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Last Updated:[06-12-2010 02:51:25 EDT] Zoom in Zoom out Back to Tradenews

Study Says NZ Must Use Neo-colonization Model to Boost Trade

tradenews A New Zealand think tank in its recent report titled “Plugging the Gap” stated the country should establish innovation centres at prominent international locations as it had been done successfully by small prosperous nations. This report proposes 14 policy directions to improve the success of businesses trying to establish themselves in international markets.

The New Zealand Institute pointed out New Zealanders were inventive, and had a high rate of business start-ups, including several entrepreneurs aspiring to succeed internationally by selling differentiated goods and services. Although there were many success stories, a number of businesses going international found it difficult to pool in the capital required and struggled to assemble the talent needed to be successful, it added.

“Around one quarter of skilled New Zealanders now live abroad. NZ Institute of Economic Research estimates that another 410,000 New Zealanders could immigrate to Australia by 2025 if per capita GDP growth continues on its current track,” the institute warned.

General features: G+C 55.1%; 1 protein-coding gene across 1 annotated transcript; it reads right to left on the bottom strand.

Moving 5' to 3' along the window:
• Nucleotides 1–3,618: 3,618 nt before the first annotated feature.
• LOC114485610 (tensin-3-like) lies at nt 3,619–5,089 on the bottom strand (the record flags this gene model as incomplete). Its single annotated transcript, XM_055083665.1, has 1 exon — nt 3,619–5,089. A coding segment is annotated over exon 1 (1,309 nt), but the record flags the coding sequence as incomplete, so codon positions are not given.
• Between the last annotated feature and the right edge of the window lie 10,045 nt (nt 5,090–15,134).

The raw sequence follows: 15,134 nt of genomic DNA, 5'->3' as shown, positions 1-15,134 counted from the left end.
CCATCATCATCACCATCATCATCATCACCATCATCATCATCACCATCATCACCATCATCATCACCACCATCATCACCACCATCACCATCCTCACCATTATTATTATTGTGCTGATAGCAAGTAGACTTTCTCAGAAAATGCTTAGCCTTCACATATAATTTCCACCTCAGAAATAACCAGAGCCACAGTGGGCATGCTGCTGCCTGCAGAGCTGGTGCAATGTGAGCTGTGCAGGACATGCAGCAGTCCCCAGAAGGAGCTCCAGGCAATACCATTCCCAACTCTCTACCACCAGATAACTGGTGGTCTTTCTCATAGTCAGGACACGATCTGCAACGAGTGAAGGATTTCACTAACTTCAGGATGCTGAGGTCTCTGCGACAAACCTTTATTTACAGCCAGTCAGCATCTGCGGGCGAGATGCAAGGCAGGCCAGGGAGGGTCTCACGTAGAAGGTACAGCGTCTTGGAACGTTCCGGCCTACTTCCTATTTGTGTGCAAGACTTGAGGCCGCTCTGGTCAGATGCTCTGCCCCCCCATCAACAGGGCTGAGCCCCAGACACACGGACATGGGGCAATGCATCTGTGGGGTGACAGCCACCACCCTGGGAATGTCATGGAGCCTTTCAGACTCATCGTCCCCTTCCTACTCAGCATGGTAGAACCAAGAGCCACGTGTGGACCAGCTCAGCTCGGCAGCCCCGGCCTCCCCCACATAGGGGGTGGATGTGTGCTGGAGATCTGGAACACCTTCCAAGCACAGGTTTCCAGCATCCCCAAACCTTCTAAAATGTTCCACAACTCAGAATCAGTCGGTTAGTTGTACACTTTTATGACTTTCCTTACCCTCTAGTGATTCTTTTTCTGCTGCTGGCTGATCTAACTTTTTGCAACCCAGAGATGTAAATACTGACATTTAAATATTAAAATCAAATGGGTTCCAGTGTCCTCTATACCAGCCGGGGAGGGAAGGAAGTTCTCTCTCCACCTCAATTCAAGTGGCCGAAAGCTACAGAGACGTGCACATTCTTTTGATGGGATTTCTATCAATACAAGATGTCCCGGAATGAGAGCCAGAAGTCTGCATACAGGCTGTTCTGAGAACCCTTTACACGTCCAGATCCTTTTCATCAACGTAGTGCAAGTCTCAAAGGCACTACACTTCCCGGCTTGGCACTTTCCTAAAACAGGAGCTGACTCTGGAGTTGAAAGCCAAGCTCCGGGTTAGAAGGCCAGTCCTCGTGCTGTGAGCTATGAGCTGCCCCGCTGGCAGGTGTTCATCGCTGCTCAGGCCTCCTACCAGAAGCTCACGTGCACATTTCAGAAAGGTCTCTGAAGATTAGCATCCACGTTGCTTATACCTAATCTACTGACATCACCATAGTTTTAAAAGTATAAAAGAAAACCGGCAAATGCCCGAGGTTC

Besides, the institute advocates tax-based incentives for the venture capital industry and a fund to allow more New Zealanders to invest in new ventures targeting international markets. The new study also finds IC&T, niche manufacturing and value-added goods and services based on primary production are high productivity sectors where differentiated exports can be grown.

On the environmental front, New Zealand should look to other successful small economies that are aggressively pursuing low carbon or green economy strategies for inspiration, the institute says. Among them are South Korea with an outlay of US$85bn on environment-related industries for five years from 2009, Denmark which has committed DKK700mn to developing and commercialising clean-tech and Singapore with and allocation of S$700m for green-tech growth.

The New Zealand Institute is a privately funded think-tank that promotes creative, pro-active and independent thinking with focus on key issues that have a major impact on New Zealand’s economic, social and environmental future by engaging with New Zealanders to develop solutions to address these issues.

By Jose Roy

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